How to reinforce the social inclusion of refugees?

As exposed previously (in the article 4 tips to improve Public Participation) public participation is embedded in four major pillars: the usage of an easy and effective engagement platform, the effective and reciprocal communication between parties involved, incentives for the participation in multiple activities, and the engagement in network communities.

Although public participation and social inclusion are basic human rights, some categories of individuals are more penalized than others. Especially, referring to refugees or asylum seekers, public participation and social inclusion can be lacking within the host society welcoming them. How should then WeSolve, other social organizations and municipalities improve the inclusion of every single individual, refugees and not? With this article I will provide a brief overview on the definition of social exclusion and how social inclusion can be promoted taking into account its importance and effects.

Starting with a brief definition, social exclusion is described by the United Nations as following:

”Social exclusion is a complex and multi-dimensional process. It involves the lack or denial of resources, rights, goods and services, and the inability to participate in the normal relationships and activities, available to the majority of people in a society, whether in economic, social, cultural or political arenas. It affects both the quality of life of individuals and the equity and cohesion of society as a whole” (United Nations, chapter 1)

As understood from the quotation, social exclusion not only has a major impact on the personal needs but it depicts the cohesion of the society as a whole.
As refugees and asylum seekers have been forced to move due to different reasons (war, climate change), host countries have become less welcoming, causing difficulties to foreign individuals to enter and feel integrated. Especially with the rise of the right-wing in Europe, refugees have been experiencing inequalities and have been excluded from the public participation or the social inclusion in multiple societal spheres.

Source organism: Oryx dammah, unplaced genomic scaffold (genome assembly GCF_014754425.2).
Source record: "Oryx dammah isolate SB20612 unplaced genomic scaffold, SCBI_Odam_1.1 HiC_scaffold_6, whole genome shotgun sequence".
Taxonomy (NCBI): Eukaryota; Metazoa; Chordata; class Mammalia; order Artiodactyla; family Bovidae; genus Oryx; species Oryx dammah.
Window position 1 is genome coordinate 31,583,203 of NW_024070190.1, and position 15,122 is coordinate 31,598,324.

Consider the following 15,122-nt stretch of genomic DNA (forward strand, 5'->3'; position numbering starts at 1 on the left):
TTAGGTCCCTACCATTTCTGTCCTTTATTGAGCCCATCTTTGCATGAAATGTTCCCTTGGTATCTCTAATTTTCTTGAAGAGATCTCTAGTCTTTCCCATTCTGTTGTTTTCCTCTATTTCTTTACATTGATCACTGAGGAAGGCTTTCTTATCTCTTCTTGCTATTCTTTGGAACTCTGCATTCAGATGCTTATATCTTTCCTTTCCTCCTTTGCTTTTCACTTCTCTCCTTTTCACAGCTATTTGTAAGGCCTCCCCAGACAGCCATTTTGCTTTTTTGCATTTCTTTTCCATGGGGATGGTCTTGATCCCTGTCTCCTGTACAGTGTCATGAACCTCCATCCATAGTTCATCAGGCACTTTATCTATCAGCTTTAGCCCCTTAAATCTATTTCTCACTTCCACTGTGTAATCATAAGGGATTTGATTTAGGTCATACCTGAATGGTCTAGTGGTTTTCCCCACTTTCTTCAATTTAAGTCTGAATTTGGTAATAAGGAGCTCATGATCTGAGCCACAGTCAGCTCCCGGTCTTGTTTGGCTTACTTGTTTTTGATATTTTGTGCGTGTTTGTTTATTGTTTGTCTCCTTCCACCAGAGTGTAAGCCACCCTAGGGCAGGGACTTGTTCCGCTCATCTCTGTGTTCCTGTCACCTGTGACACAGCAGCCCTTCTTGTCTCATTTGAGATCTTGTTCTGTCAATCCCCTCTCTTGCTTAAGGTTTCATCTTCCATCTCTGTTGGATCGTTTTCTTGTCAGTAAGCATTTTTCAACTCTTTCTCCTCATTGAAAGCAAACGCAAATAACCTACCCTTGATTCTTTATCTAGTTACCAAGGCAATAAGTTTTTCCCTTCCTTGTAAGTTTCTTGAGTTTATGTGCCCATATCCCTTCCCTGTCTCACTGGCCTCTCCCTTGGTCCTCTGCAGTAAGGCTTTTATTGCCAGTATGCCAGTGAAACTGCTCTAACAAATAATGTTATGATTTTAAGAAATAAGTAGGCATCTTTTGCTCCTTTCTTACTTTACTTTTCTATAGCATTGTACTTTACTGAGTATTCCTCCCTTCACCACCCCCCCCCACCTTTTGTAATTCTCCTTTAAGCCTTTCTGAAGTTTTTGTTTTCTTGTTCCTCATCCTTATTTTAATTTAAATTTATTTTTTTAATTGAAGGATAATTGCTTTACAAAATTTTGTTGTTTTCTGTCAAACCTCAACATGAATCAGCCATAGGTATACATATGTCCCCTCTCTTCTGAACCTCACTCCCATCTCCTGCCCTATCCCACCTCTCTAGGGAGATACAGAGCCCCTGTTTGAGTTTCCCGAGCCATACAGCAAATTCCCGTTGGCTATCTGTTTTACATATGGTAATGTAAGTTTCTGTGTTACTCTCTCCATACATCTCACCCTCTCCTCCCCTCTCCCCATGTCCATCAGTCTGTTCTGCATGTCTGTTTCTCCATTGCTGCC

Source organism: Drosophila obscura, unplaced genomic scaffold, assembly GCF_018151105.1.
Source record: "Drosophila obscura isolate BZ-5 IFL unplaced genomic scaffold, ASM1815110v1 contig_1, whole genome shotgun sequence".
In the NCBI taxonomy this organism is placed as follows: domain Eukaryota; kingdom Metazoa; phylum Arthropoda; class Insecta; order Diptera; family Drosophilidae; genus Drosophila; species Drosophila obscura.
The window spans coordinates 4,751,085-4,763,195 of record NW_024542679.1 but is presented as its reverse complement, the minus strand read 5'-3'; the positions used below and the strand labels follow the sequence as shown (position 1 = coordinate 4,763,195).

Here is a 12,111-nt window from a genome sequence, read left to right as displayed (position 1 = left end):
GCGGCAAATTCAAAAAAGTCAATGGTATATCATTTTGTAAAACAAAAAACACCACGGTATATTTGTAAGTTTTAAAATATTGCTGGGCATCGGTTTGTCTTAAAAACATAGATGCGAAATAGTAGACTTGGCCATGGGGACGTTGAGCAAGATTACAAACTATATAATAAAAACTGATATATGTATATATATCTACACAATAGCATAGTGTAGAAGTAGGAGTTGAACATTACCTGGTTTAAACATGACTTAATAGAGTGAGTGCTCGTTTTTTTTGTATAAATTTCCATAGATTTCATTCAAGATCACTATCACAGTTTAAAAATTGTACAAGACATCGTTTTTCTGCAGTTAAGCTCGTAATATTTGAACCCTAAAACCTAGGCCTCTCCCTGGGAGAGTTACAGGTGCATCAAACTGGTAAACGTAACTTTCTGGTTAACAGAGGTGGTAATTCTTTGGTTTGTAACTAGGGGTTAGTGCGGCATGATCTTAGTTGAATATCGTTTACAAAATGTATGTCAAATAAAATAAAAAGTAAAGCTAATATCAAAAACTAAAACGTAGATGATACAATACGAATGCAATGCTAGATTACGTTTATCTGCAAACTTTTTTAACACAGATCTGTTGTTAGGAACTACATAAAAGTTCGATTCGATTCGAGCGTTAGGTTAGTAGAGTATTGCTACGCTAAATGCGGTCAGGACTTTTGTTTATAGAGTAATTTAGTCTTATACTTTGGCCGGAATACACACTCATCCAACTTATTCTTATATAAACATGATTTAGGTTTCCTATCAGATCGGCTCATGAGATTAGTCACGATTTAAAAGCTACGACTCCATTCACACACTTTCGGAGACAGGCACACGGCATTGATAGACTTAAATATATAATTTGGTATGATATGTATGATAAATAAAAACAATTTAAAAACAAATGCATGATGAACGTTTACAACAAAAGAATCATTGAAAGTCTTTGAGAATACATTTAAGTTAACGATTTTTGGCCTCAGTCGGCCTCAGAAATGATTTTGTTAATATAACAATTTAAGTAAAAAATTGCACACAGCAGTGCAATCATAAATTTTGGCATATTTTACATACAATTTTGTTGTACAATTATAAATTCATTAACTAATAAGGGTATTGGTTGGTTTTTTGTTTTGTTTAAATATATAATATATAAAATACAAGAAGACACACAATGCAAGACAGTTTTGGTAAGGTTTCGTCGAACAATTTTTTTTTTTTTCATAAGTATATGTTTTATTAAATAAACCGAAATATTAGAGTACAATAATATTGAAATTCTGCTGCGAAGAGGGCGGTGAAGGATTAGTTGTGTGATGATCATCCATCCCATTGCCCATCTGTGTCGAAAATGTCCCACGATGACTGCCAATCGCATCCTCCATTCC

Although the aforementioned phenomena has found a solid ground in Europe, the importance of social inclusion and its effects are proven and recognized.
Social inclusion, in the nineteenth century, has started assuming major importance within societies thanks to Weber, father of political sociology and exponent of the term, human freedom (Prager,1981).

Weber was theorizing that democracy is the best political system to improve social inclusion and thus basic human rights concerning the social, economic and political sphere.

Social inclusion as aforementioned has not only become prominent with Weber but the concept has acquired relevance in the last few decades, especially when the refugee crisis has become more prominent and pressing for the Global North.

Inclusion thus is not only a basic human right to which democratic societies, governments and citizens need to stick but different policies are needed for cementing this concept within the culture of a society.

Three are the step to follow for a successful implementation (European Social Network, 2020):

1. The first one requires Consideration – consideration towards the needs of every individual. Everyone should be able to speak their voice and be heard.

2. The second requirement is related to the provision of equal human rights. Everyone has the right to housing, employment, education and services mandatory for the well-being of the single individual.

3. The last one is participation. Enabling participation, improves the communication tools between different parties and allows local ideas to become prominent in the governmental political agenda and thus in the following decision-making processes.

Finally, social inclusion is more than all these features. It is a tool for empowerment. Empowerment values differences and diversity, and thus enables a society to flatten its inequalities and disparities by improving social cohesion and participation of refugees and local citizens.

Furthermore, apart from empowering individuals, knowledge will be widened. Individuals with different backgrounds and mindsets can provide better results and outcomes putting into practice their past and acquired know-how by sharing beliefs, values and ideas in collaboration to other societal parties.

Prager J.(1981) Moral integration and political inclusion: A comparison of Durkeim’s and Weber’s Theories of democracy, 59(4), pp.913-950

European social network(2020) How to promote social inclusion at the local and regional level? [online]published:

United nations, Identifying social inclusion and exclusion, chapter 1,pp. 1-16

Master Student in Global studies at Lund University (Sweden) interested in topics such as sustainability and inclusive societies.

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